Puns rely on novelty factor. On our way to Sturekatten, to meet Anna Lind Lewin, to talk about her organisation Bee Welcome, Djina and I can’t stop making jokes related to bisyssla [avocation] biverkningar [side effects], bistånd [aid]. We are really looking forward to speaking about bees – real bees – in Swedish, and to someone who knows a lot about this precious animal. Together with Ulla Tillgren and Lotta Fabricius Kristiansen, Anna founded Bee Welcome last year. Her ties to Svenska Bin, the industry association for beekeeping, goes back many years though, and she has already heard bee-related puns to exhaustion.


But puns is what brought us together last year, and the reason why we are enjoying this year’s first semla together. The additional e in Bee Swedish is not coincidental, accidental, arbitrary. Nor is it, as some people assume, the result of an already taken, more appropriate, domain name. We believe that this animal has plenty of things to teach our own species, and that their social intelligence should serve as a reminder when us humans attempt to collaborate. We work according to the belief that successful communication is necessary for collaboration, and collaboration is something bees excel at.


The founders of Bee Welcome, as it happens, are less metaphorical in their approach, and centre their organisation around, exactly, beekeeping – as an integration practice. The aim of their organisation is to identify newcomers, refugees, with a background in professional beekeeping, and match them with Swedish beekeepers. And this actually serves more than one purpose.


  • Beekeeping and honey production is much bigger in the Middle East and northern parts of Africa than the Nordics, and it is not an unusual profession amongst many of the refugees that have come to Sweden recently. At the same time, Swedish beekeeping enterprise is somewhat at loss, as the practice has suffered from heavy industrialisation, where different kinds of honey are mixed. The result is a bland taste without any respect to the art of producing honey of different flavours, from different flavours. A re-born interest for a small-scale, more craft-centred approach to honey production requires skill, and that skill is difficult to find in the Nordics.


  • At the moment, Sweden imports, roughly speaking, 50% of honey consumed. At the same time, there is a rise in consumption, reflecting culinary and wellbeing trends, especially among the urban middle class. The same group is increasingly interested in local produce, and Swedish honey is becoming a sought after delicacy.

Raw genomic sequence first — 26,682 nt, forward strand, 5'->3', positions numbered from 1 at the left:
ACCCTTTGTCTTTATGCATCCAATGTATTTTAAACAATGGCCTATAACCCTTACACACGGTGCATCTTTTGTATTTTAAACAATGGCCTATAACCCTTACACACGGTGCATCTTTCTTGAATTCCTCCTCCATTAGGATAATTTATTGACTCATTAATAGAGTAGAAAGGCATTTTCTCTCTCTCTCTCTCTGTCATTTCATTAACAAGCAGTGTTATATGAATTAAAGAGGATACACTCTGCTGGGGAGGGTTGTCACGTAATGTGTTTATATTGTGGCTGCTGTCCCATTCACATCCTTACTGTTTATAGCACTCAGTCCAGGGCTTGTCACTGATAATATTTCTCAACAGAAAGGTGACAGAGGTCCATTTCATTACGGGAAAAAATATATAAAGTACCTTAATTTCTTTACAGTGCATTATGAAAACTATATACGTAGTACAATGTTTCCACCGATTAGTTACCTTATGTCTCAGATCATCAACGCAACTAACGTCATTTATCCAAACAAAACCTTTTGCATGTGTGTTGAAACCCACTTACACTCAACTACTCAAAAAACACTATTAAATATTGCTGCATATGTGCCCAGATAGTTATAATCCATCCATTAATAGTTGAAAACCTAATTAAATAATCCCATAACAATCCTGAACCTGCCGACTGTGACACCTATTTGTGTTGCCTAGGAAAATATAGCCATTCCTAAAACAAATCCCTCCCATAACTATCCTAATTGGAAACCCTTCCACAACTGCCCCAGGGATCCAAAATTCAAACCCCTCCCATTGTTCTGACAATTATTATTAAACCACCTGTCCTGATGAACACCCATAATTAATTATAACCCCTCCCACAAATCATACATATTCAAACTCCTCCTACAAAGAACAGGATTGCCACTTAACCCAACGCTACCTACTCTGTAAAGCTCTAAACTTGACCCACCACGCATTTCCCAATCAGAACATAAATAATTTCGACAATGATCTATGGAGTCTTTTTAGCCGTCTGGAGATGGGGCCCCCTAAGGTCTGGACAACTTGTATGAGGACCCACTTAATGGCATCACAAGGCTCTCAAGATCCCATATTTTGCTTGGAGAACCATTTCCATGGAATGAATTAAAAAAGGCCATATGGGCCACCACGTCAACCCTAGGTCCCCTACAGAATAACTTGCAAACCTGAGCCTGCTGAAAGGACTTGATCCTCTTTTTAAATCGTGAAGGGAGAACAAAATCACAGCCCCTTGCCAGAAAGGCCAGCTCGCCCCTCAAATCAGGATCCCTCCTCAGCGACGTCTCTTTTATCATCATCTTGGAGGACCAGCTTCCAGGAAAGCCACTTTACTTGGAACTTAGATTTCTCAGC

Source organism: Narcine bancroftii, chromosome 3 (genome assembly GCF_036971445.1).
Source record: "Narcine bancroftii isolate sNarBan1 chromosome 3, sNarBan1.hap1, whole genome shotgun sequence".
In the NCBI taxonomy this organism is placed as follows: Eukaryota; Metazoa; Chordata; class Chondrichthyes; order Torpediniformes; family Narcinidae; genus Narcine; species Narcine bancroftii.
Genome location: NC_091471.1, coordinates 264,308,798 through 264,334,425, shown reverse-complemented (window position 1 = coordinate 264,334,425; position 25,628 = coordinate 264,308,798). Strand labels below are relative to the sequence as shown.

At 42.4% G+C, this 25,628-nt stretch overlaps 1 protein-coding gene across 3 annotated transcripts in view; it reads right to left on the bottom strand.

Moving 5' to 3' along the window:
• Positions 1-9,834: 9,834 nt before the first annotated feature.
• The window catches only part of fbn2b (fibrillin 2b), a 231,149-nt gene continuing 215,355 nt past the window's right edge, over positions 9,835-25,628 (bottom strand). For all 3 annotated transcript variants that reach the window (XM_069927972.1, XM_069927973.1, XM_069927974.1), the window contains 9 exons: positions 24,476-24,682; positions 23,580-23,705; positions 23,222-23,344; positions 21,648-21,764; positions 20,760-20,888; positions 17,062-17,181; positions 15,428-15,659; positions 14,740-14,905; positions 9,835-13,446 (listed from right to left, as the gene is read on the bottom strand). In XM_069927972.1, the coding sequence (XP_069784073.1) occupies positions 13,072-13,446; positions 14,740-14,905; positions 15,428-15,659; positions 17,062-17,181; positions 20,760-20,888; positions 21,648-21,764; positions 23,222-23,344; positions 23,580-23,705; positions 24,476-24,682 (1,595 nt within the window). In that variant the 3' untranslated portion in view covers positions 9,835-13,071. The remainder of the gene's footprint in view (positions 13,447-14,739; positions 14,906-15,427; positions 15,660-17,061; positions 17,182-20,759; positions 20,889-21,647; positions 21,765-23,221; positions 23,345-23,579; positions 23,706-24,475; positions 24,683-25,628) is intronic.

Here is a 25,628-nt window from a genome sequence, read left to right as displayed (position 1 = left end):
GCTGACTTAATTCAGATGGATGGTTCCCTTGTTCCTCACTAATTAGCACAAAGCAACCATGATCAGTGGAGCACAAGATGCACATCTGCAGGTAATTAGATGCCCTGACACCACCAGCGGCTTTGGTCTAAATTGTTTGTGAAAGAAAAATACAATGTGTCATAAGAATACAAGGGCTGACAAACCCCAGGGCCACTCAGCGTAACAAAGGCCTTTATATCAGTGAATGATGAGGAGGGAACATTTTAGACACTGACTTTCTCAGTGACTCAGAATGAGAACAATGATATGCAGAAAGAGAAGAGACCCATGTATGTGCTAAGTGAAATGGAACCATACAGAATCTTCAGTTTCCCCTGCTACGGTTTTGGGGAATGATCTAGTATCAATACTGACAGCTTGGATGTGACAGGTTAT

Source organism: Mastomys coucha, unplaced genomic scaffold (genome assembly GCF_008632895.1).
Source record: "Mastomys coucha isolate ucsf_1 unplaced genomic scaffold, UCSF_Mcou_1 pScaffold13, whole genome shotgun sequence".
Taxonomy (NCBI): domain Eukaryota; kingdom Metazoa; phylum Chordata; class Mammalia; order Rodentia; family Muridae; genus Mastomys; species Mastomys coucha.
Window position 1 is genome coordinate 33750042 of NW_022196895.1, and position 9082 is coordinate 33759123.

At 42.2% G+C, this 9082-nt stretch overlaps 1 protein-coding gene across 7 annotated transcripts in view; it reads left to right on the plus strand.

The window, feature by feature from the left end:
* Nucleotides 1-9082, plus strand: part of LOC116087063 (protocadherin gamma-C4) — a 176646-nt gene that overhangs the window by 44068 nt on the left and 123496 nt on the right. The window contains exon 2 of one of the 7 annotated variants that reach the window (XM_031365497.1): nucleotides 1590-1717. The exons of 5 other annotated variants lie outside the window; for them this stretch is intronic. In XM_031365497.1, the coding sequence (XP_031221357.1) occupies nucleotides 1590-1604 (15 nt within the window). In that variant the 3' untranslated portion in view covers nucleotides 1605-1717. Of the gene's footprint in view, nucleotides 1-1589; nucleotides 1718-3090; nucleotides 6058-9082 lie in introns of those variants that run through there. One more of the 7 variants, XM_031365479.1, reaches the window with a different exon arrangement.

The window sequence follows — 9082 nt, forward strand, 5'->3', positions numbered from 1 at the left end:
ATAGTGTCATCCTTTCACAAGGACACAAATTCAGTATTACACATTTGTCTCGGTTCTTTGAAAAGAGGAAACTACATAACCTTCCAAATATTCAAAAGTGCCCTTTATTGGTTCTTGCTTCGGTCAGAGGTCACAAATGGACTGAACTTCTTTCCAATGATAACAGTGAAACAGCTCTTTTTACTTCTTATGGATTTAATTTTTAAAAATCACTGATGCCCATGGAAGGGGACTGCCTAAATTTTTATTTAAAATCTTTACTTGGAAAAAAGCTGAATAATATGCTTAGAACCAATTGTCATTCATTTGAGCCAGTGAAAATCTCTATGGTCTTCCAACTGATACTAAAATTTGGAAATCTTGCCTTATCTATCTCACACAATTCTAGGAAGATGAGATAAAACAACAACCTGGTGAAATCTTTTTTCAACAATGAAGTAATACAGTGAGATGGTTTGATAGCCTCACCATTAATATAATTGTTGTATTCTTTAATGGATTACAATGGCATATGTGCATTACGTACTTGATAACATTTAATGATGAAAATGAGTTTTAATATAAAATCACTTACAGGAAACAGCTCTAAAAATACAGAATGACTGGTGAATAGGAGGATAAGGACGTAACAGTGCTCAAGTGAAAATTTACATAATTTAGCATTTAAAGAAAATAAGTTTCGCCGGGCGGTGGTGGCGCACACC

• There is also the ecological perspective. For pollination purposes, the Swedish natural and agricultural would in fact, benefit from a doubling of bee population. If we could increase the number of beekeepers, the natural and agricultural landscape would flourish.


Social and ecological sustainability aside, what appeals to me in this initiative, is the recognition of the individual, their skills, passions, interest. Within the re-localisation industry, one common strategy for dealing with estrangement and alienation is to create strong ties between the old and new homes of the expatriates. Expats are not only encouraged to pursue the same interests and hobbies in their new countries, but also create bonds between old and new communities, new and old habits, practices. I have always been astonished how this angle is never taken into consideration when integrating internationals with a lower socio-economic status – people who come here not because of a career move but because of tragedy. Not of choice, but of necessity. From this perspective, I genuinely welcome initiatives like Bee Welcome, as I believe it will create meaning to these individuals’ lives, and in a larger perspective, breaking ground for sustainable integration in society as a whole, as it recognises the individuals’ positive contribution to the local economy.


Second, bringing professional beeking skills into Swedish society, will give life to the delicate practice of honey production. In an increasingly globalised world, the local deserves to be dwelled on, to made sense of. Honey, Anna points out, has qualities of space and place. It is the product of the local flora, its smells, its flavours, seasons, collected in a jar. When visual meaning is inflated through mediafication, other senses will give another depth to memory and belonging.


You can read more about Bee Welcome through this link, or follow their updates through the Bee Welcome Facebook Page